Open Your Mind: Take A Different Route

When I’m feeling uninspired, I do the same thing differently.  When I need help solving a problem, when I’m not in the mood to start important work, when I’ve got something on my mind, when I need a bit of mental stimulation, I do one thing.

I change direction.  Literally.

photo by ChodHound

photo by ChodHound

One of the most consistent and shockingly simple actions you can take to open your mind is to take a different route somewhere. Walk, drive, cycle…it doesn’t matter.  Just go a different way.  It’s simple, yet amazing.

Next time you want a mouthful of mind food, travel to campus a different way to usual.  Go home along paths you’ve not explored before.  Find another way of getting from A to B.  Even if you change just a few steps off your normal route, do it!  Make it count.

Plan a different route in advance if you like.  You don’t need to be spontaneous.  The purpose of changing direction is to see things differently.  If you go the same way, every day, you’re unlikely to be inspired by the same old views and landmarks.

As soon as you vary the journey a little, you notice new things, you appreciate it differently, and you stop treating the commute as a necessary annoyance.  Upon reaching your destination, you’re more likely to feel positive, alert, and ready to deal with whatever comes your way.

There are all sorts of variations on this:

  • Ride a bike instead of taking the bus. Changing mode of transport is just as effective;
  • Take the same route as usual, but look up instead of down at the pavement. Challenge yourself to spot things you hadn’t noticed before;
  • Make a point of studying a particular aspect of the route, like the distinguishing features on the front doors you pass, for instance;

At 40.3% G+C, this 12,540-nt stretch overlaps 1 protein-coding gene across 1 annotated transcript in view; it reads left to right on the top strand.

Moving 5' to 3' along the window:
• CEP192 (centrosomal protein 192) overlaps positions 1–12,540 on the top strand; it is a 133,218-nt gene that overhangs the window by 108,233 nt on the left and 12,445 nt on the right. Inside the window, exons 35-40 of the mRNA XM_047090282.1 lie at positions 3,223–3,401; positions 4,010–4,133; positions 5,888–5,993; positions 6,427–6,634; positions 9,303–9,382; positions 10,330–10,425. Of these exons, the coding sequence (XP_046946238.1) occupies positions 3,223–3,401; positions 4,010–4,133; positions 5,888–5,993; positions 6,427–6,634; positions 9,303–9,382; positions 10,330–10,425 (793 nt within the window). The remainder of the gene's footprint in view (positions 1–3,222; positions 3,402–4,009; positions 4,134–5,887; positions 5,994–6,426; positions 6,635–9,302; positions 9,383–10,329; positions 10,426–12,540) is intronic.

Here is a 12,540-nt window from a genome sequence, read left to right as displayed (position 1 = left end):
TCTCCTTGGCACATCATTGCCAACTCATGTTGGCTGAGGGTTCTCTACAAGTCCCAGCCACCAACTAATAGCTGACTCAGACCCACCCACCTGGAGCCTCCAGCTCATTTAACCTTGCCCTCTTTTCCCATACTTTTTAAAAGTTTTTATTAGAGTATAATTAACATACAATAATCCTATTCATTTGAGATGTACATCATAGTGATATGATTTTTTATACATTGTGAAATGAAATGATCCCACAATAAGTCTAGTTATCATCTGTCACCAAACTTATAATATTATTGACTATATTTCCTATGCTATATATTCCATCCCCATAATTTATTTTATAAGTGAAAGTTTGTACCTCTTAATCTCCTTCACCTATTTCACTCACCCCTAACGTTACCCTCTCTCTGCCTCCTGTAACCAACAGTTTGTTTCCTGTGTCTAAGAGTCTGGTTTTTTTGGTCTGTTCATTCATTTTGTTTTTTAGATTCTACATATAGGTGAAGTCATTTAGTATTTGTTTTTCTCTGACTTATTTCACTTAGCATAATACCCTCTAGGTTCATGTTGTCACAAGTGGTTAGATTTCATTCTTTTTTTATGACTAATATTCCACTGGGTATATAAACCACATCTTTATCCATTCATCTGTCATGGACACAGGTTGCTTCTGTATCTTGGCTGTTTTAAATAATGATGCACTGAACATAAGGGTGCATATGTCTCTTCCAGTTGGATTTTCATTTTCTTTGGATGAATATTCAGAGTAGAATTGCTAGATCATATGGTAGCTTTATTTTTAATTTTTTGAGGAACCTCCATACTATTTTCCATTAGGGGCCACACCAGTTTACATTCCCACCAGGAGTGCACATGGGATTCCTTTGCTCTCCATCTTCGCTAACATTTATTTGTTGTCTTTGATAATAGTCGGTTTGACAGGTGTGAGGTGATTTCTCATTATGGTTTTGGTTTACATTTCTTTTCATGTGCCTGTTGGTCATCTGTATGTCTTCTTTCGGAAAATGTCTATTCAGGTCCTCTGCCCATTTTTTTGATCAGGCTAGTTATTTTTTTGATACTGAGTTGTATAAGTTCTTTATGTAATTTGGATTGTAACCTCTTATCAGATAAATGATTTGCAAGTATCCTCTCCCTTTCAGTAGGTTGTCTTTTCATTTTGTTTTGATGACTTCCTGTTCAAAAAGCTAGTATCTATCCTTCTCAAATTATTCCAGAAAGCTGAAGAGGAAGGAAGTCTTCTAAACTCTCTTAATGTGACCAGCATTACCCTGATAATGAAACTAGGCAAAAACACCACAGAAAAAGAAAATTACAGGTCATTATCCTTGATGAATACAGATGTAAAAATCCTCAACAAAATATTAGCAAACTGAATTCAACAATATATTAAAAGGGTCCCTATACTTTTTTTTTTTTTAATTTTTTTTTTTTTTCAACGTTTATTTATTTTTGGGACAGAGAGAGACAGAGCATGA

• Find three or four ways to get from A to B and never take the same route two days in a row;
  • Switch off your iPod. Listen to the world as you walk;
  • Switch on your iPod. Let the journey and the music be one. Listen to different types of music each day and see how it changes the way you feel;
  • Go further…walk the long way around to get somewhere. Leave more time and enjoy a leisurely walk off the beaten track. Who cares if you start off by walking away from your destination?  You’ll get there in the end!

Stuff like looking at front doors may seem a bit strange, but it’s simply to help you think differently.  You don’t have to have a reason for it.  The exercise is to stimulate your mind in a way you hadn’t been stimulating it before.

This is probably the most effective exercise I do. In the past, when I’ve been feeling bogged down, angry, confused, stuck for ideas, uninspired, or anything negative, this has been the key back to wonder.

Which direction are you headed today?


  1. Great post – changing your surroundings can be a breath of fresh air, but you don’t even have to go very far. If I want to do some brainstorming, I get up from my seat at my pc and go stand in the kitchen. I spread a big blank sheet of paper on my kitchen counter and do my thinking standing up, mooching around the kitchen and occasionally staring out of the window.

    That said, there’s a lot to be said for some moving about and getting some exercise to get the creativeness flowing too. Just getting out for a walk to nowhere in particular can give you thinking space.

    1. Good point, well made. You don’t even need to leave the house or move more than a few steps to change point of view. That’s why I don’t just write at the keyboard. I’ll also put pen to paper, jot brief notes down in a notebook, speak out loud even. It’s a change of perspective. Just moving from home computer to one on campus, or moving a laptop somewhere different, can make all the difference.

      Exercise is definitely a boon to the creative process (as well as most other processes!) and I totally agree that walking with no purpose or destination can work wonders.

      Many thanks for your comment!

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